With the enormous growth in online purchasing and the demise of large brick-and-mortar stores, marketers around the world have been battling to shift their in-person marketing approach to a more digital-based one.
The lack of education around cyber-attacks and frauds, which many companies are falling prey to owing to a lack of understanding and expertise, has made this shift even more challenging.
With 54% of small companies unable to retain their cybersecurity providers, their susceptibility and exposure to phishing schemes and malware assaults they have never seen or experienced has grown.
A public relations strategy is used to assist your company in organizing its public relations (or media relations) operations and making strategic decisions about how to connect with its target audience.
The creation and implementation of a public relations plan may help businesses not only generate press interest in their products or services but also organize the numerous stories that brands have that appeal to their various audiences.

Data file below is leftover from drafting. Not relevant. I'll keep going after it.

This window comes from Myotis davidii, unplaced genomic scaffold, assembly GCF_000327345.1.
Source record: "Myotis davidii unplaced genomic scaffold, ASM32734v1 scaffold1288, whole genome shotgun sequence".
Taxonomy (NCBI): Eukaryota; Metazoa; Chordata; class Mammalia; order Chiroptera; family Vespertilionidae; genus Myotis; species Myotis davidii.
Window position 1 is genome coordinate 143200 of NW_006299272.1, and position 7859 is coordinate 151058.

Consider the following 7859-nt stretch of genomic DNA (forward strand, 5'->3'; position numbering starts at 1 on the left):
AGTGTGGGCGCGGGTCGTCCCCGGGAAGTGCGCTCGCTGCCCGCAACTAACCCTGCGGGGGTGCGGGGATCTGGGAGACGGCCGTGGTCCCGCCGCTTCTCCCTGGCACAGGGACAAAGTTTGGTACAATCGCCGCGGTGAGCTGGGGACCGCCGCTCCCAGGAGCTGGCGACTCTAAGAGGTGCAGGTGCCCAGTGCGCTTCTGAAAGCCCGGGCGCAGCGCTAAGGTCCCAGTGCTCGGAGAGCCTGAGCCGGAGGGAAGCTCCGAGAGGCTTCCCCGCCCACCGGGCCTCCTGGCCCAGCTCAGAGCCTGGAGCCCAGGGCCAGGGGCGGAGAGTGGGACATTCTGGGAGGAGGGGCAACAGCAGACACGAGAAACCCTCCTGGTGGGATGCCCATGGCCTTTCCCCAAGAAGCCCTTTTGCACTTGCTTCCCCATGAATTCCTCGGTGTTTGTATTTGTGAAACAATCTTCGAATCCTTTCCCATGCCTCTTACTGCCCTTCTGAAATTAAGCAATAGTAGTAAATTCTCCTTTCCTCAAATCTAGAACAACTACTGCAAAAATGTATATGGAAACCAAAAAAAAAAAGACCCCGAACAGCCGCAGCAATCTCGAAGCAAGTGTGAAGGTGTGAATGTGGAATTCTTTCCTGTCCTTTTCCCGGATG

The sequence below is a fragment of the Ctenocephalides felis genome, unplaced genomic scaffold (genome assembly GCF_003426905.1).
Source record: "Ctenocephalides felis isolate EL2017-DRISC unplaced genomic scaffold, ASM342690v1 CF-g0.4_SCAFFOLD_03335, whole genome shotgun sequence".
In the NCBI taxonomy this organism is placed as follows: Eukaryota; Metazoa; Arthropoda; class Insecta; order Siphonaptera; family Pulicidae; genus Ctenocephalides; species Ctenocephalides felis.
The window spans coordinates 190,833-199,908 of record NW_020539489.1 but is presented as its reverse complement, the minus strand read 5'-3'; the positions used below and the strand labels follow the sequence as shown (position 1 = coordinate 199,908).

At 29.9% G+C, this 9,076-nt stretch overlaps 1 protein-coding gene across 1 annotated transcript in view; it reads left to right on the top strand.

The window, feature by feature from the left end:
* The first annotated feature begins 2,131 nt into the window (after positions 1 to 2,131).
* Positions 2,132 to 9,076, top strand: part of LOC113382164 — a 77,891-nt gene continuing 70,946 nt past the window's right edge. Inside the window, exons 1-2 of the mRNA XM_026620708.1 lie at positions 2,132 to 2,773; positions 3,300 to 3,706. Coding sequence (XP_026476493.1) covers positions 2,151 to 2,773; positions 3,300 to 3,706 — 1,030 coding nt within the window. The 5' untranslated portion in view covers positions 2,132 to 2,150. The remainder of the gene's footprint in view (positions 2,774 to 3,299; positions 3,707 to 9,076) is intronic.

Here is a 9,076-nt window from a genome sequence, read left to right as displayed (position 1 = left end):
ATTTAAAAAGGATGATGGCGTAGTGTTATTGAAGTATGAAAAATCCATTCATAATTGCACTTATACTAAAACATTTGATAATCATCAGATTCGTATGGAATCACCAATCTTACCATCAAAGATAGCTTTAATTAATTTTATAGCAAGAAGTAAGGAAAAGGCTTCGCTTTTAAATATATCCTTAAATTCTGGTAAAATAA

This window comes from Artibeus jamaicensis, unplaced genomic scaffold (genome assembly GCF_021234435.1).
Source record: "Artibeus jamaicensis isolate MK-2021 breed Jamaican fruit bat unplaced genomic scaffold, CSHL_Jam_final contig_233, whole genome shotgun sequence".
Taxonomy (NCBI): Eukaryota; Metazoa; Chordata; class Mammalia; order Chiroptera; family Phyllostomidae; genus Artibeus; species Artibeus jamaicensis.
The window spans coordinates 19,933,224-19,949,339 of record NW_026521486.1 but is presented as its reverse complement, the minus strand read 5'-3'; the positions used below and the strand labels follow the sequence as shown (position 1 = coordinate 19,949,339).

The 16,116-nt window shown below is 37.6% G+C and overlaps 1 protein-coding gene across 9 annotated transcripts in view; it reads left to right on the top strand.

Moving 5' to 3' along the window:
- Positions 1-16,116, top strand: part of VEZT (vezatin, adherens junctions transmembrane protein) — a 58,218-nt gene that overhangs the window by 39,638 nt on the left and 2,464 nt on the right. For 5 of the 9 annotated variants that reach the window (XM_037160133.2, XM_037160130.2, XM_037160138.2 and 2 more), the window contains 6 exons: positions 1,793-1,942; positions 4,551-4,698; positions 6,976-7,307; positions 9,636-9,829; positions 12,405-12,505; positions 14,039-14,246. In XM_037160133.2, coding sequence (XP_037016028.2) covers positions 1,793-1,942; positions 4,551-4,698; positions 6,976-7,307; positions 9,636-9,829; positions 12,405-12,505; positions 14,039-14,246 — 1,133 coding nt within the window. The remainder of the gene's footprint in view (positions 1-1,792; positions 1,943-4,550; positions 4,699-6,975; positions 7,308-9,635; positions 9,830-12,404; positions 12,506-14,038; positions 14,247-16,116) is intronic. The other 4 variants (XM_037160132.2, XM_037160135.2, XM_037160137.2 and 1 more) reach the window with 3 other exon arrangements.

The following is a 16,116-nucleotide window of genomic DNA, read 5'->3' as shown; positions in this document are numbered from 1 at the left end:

If a strategy is properly implemented, it may be used to assist control an organization's public reputation.
PR, also known as "earned media," may be used to generate website traffic, engage and interact with target audiences, establish relationships within the community, and promote companies in a more organic and trustworthy manner.
Using media channels in this manner is critical for drawing more potential consumers or clients while increasing brand recognition.
Furthermore, with a good public relations plan in place, corporate objectives and actions are easier to communicate to target audiences.
The strategy directs [often multichannel] communication of the core message, assisting in maximizing efforts and raising awareness.